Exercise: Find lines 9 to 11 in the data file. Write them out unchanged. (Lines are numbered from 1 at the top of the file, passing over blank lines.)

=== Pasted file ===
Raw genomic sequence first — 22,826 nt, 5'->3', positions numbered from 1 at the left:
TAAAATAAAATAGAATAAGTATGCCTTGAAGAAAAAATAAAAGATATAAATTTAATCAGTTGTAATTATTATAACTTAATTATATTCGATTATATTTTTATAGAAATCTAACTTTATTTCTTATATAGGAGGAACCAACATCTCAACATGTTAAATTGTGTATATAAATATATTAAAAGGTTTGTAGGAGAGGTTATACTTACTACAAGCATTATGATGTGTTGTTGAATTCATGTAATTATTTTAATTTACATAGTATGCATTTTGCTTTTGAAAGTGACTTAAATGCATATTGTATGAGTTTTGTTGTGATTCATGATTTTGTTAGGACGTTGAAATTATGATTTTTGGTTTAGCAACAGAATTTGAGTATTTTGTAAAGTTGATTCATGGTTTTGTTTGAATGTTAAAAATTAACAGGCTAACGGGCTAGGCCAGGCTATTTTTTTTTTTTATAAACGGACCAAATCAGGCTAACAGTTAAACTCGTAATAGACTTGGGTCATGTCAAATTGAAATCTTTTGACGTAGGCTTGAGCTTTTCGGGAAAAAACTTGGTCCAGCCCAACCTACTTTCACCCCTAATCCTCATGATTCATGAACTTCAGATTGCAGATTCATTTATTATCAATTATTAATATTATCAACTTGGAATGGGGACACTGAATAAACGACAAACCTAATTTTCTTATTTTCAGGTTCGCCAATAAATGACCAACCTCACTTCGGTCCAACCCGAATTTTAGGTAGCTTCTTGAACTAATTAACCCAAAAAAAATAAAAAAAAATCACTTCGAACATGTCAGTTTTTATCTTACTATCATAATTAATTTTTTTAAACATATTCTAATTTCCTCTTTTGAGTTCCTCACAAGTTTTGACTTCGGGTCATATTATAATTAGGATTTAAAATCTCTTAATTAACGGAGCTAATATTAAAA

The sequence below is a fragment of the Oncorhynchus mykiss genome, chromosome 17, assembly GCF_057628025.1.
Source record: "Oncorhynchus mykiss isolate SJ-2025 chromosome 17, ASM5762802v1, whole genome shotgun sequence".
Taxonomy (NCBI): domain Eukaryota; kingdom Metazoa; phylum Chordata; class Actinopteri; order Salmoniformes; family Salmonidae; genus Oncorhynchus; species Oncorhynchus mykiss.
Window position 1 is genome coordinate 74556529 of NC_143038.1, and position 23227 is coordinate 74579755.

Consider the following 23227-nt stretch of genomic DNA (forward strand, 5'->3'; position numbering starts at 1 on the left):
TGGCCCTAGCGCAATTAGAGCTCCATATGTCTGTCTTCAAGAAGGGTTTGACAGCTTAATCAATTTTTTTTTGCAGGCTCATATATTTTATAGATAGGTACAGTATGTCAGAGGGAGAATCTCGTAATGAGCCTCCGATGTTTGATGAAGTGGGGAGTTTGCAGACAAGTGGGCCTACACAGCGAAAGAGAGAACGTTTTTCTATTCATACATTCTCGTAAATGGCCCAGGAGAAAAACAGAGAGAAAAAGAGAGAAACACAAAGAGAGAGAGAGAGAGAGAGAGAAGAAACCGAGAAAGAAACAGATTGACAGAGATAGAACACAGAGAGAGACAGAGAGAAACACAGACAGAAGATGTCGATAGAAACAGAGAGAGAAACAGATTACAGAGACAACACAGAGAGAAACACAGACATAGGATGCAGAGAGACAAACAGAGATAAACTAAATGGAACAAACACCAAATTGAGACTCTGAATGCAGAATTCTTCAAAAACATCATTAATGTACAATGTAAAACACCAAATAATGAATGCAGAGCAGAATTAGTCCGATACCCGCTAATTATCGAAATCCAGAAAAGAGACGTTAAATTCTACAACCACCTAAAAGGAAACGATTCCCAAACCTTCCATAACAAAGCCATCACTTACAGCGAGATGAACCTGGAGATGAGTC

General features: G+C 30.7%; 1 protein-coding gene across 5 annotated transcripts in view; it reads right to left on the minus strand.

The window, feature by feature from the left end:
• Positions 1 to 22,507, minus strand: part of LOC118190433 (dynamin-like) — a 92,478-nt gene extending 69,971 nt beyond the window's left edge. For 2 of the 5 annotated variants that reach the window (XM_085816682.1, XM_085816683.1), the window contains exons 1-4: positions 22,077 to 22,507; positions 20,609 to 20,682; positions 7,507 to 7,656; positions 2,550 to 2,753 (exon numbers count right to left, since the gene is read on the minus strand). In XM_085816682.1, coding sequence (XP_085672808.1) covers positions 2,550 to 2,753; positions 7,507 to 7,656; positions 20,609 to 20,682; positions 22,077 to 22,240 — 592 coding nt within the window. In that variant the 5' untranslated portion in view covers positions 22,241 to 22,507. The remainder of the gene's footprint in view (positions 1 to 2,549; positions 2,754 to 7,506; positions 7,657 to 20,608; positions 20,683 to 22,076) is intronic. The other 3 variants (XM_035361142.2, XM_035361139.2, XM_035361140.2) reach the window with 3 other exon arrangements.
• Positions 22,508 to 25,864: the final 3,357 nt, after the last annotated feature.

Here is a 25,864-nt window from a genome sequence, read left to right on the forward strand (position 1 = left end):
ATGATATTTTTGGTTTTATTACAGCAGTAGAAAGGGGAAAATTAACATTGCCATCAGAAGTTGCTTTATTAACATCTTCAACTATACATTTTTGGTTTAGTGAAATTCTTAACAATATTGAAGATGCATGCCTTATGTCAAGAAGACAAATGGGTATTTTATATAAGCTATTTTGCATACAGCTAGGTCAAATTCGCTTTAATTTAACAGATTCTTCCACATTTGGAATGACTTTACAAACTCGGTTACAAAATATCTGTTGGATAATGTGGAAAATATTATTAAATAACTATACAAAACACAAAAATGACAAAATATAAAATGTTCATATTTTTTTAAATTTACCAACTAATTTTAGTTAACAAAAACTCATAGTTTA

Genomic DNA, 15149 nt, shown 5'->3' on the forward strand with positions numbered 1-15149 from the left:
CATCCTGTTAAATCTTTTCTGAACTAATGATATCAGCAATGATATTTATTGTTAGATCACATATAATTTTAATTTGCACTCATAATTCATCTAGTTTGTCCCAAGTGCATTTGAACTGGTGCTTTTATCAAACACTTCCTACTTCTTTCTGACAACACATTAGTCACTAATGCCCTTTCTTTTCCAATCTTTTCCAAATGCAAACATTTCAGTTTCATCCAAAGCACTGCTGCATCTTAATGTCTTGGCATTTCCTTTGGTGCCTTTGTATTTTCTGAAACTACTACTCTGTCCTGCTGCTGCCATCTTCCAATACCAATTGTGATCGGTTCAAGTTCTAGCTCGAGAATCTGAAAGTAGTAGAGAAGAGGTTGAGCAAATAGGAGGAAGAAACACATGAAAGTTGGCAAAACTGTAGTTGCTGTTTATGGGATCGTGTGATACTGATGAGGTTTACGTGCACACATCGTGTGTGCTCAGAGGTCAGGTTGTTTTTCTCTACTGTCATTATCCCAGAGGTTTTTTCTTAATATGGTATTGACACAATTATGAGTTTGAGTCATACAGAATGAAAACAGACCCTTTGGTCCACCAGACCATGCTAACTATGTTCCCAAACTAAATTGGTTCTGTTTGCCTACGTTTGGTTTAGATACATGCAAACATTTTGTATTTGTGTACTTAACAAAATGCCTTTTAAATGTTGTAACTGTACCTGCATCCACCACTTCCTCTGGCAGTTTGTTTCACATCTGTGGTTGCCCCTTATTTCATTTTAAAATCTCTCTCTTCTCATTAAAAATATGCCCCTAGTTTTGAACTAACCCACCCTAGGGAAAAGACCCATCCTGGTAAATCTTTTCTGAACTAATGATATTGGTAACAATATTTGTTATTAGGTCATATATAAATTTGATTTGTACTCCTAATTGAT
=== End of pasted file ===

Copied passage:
General features: G+C 30.7%; 1 protein-coding gene across 5 annotated transcripts in view; it reads right to left on the minus strand.

The window, feature by feature from the left end:
• Positions 1 to 22,507, minus strand: part of LOC118190433 (dynamin-like) — a 92,478-nt gene extending 69,971 nt beyond the window's left edge. For 2 of the 5 annotated variants that reach the window (XM_085816682.1, XM_085816683.1), the window contains exons 1-4: positions 22,077 to 22,507; positions 20,609 to 20,682; positions 7,507 to 7,656; positions 2,550 to 2,753 (exon numbers count right to left, since the gene is read on the minus strand). In XM_085816682.1, coding sequence (XP_085672808.1) covers positions 2,550 to 2,753; positions 7,507 to 7,656; positions 20,609 to 20,682; positions 22,077 to 22,240 — 592 coding nt within the window. In that variant the 5' untranslated portion in view covers positions 22,241 to 22,507. The remainder of the gene's footprint in view (positions 1 to 2,549; positions 2,754 to 7,506; positions 7,657 to 20,608; positions 20,683 to 22,076) is intronic. The other 3 variants (XM_035361142.2, XM_035361139.2, XM_035361140.2) reach the window with 3 other exon arrangements.